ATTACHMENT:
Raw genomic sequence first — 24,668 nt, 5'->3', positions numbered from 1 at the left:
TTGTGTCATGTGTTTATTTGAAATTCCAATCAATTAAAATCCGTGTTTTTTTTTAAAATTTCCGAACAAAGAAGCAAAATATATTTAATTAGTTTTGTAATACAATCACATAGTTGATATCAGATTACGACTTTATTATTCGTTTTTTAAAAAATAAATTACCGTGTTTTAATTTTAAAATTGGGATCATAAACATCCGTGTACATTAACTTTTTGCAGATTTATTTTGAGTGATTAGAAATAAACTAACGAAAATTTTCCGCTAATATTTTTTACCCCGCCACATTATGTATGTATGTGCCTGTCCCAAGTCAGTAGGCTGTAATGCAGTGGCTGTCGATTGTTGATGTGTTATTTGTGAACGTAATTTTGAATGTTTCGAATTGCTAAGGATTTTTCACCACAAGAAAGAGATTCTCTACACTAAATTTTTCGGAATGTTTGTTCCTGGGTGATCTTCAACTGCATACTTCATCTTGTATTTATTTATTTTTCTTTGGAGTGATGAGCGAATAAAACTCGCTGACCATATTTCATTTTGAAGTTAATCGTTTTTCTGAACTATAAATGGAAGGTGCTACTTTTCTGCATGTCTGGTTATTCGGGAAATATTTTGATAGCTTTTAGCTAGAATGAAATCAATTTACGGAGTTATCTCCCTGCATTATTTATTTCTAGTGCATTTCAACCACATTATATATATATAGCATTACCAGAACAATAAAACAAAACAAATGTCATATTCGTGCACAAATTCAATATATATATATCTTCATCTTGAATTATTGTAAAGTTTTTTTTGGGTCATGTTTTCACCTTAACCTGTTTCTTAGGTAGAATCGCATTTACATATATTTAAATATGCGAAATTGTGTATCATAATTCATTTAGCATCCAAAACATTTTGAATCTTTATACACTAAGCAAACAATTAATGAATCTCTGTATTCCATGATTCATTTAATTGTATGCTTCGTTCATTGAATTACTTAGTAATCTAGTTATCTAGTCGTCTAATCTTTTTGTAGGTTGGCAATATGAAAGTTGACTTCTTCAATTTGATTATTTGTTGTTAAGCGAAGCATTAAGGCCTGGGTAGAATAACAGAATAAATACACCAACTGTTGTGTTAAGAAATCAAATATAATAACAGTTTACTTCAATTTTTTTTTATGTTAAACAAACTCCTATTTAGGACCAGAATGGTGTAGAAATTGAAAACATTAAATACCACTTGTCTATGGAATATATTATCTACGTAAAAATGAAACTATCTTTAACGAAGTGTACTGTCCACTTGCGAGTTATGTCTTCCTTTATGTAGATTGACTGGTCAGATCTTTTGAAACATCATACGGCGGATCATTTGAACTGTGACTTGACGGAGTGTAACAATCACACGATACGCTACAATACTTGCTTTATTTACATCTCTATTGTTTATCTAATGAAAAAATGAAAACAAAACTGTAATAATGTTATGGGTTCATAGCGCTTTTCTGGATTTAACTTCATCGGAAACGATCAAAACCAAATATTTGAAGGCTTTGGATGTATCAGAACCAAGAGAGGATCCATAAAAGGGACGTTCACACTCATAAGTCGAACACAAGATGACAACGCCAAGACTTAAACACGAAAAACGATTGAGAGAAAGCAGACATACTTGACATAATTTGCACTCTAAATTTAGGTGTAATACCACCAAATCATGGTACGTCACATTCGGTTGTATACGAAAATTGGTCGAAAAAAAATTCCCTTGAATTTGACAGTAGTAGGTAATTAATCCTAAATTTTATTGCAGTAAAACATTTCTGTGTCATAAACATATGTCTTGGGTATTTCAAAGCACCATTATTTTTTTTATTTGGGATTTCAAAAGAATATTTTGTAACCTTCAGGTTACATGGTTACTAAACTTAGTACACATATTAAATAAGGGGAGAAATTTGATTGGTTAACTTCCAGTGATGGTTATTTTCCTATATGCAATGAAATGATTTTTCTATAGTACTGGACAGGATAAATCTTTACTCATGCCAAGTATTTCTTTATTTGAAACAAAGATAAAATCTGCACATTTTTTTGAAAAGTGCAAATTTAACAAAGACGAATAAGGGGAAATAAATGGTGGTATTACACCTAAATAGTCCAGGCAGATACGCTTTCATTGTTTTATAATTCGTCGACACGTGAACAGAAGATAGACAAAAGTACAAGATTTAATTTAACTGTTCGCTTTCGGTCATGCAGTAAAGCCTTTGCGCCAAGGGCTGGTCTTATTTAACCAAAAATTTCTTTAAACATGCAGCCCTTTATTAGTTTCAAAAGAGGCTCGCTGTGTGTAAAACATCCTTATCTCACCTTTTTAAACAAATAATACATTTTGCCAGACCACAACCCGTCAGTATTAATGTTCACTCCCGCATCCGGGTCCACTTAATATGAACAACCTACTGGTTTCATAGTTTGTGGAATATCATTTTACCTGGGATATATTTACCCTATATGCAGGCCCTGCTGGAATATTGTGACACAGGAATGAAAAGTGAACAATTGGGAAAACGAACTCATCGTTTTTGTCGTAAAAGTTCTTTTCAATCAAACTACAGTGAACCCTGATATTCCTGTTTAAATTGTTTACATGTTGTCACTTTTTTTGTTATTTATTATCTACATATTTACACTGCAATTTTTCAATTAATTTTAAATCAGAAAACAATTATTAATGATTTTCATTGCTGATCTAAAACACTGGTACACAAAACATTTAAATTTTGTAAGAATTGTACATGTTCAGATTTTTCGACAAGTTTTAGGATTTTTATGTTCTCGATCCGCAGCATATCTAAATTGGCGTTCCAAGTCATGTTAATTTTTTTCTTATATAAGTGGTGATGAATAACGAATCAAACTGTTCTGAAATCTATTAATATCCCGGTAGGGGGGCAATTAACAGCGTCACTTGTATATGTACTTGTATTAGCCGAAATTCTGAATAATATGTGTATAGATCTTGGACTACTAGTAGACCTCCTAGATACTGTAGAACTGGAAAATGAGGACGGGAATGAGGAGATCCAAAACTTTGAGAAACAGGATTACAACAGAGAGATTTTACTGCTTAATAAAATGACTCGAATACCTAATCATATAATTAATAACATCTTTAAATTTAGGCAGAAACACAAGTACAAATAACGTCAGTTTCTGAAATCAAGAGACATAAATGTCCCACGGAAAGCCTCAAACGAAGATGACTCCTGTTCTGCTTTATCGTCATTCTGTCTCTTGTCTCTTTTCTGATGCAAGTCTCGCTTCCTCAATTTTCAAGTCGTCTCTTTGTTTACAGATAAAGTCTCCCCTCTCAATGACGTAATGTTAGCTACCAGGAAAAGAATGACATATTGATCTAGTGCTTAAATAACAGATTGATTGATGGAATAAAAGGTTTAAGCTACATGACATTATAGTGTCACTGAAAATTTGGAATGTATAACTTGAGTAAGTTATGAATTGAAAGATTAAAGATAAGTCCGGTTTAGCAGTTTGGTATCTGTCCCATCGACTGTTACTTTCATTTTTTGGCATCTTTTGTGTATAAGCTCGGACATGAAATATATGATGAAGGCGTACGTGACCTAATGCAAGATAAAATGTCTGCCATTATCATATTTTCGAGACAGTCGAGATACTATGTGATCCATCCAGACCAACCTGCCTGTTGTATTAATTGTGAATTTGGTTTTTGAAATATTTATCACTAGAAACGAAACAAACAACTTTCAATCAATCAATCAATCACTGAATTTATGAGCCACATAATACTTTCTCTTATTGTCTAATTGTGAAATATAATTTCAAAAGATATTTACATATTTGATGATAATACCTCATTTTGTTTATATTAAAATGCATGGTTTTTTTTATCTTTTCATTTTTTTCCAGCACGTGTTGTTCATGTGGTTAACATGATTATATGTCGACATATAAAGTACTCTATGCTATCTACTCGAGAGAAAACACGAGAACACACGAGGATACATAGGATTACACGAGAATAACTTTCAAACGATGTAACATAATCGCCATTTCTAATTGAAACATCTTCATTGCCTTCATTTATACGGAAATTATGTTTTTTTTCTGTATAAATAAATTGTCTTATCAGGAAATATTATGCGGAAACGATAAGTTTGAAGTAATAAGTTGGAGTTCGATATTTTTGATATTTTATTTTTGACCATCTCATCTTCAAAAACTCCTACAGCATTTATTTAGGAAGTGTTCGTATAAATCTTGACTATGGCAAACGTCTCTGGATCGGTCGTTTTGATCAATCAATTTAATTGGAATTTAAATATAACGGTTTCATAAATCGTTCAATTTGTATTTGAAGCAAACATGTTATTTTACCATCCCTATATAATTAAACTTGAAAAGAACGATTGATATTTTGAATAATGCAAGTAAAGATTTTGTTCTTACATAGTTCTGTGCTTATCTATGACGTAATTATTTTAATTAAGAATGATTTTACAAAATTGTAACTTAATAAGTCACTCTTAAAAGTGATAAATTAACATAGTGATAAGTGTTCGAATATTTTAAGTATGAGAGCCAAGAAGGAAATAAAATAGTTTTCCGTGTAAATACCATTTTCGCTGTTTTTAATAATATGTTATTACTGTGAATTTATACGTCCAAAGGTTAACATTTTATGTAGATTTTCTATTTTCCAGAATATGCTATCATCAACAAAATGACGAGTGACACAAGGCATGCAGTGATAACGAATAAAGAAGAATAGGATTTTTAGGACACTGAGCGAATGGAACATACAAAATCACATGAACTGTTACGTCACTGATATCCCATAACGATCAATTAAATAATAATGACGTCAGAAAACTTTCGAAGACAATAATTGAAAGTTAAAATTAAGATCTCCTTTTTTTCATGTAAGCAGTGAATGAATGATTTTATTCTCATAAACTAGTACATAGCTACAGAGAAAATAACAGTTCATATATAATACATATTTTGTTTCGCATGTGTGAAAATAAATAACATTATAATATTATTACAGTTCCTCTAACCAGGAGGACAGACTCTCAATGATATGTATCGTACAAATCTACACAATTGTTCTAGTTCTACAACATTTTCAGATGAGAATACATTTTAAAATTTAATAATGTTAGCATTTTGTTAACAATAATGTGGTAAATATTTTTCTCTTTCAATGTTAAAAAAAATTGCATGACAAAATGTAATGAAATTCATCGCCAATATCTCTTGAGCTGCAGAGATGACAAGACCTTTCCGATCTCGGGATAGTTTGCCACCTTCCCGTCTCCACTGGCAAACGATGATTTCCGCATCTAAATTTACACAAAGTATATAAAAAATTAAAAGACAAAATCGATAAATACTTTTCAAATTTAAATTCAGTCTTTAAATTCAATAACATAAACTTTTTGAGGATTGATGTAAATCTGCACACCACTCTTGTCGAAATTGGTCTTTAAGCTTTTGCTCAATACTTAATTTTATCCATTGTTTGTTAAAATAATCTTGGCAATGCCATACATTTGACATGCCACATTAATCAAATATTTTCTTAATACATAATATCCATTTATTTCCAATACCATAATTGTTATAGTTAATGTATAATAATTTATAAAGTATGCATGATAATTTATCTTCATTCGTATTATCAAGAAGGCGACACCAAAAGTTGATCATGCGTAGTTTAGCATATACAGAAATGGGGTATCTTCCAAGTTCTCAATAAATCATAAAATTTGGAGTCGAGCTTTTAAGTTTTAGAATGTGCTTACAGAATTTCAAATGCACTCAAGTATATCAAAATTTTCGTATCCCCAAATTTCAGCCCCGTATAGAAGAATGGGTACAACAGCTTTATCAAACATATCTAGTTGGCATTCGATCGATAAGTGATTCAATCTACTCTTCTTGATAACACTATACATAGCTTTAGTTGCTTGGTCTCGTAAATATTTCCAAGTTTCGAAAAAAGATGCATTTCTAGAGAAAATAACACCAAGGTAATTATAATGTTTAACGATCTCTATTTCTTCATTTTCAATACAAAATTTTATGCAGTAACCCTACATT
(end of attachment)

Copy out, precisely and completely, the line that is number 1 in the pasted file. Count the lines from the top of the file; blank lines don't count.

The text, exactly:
Raw genomic sequence first — 24,668 nt, 5'->3', positions numbered from 1 at the left: